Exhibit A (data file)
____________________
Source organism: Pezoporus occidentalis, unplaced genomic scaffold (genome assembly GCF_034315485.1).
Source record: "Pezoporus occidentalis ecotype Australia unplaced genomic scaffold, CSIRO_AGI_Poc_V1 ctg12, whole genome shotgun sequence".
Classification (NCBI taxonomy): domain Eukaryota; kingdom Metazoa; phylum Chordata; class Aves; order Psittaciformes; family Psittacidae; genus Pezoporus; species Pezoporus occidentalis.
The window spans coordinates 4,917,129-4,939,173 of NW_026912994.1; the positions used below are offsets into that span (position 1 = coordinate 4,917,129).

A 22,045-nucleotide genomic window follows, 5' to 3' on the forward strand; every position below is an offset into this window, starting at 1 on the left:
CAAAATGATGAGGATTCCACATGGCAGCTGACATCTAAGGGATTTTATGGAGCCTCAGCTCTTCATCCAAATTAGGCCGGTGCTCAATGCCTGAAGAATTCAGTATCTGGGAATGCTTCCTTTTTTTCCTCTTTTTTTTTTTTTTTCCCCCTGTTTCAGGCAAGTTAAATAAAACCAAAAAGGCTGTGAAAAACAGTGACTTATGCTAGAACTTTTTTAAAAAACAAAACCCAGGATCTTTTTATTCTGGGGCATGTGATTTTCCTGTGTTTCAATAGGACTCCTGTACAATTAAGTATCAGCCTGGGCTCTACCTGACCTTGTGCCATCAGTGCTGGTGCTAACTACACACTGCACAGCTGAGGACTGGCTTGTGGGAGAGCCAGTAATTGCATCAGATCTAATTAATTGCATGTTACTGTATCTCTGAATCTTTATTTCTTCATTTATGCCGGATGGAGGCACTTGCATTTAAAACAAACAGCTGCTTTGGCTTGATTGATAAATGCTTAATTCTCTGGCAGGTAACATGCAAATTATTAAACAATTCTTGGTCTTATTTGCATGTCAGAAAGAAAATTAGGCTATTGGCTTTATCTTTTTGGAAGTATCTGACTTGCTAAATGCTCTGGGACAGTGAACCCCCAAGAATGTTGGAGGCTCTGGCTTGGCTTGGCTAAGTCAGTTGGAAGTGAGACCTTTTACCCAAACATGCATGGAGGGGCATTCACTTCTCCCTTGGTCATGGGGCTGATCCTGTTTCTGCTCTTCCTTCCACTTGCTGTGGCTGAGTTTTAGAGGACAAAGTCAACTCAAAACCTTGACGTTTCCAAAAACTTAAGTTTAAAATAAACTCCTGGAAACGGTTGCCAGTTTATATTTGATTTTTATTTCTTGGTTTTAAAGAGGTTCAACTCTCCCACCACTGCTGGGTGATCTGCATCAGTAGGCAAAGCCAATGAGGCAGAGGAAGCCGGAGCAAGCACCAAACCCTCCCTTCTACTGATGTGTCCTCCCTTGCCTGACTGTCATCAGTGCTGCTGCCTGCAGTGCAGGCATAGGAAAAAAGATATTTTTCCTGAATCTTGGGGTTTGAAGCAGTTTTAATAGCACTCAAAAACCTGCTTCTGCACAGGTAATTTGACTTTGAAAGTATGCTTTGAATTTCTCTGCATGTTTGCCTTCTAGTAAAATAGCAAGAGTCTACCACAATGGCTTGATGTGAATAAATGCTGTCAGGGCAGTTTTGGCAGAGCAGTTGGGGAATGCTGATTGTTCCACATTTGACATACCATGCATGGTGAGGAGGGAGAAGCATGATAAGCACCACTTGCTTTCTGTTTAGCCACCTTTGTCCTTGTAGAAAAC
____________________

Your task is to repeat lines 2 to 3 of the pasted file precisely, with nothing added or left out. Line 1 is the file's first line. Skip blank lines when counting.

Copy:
Source record: "Pezoporus occidentalis ecotype Australia unplaced genomic scaffold, CSIRO_AGI_Poc_V1 ctg12, whole genome shotgun sequence".
Classification (NCBI taxonomy): domain Eukaryota; kingdom Metazoa; phylum Chordata; class Aves; order Psittaciformes; family Psittacidae; genus Pezoporus; species Pezoporus occidentalis.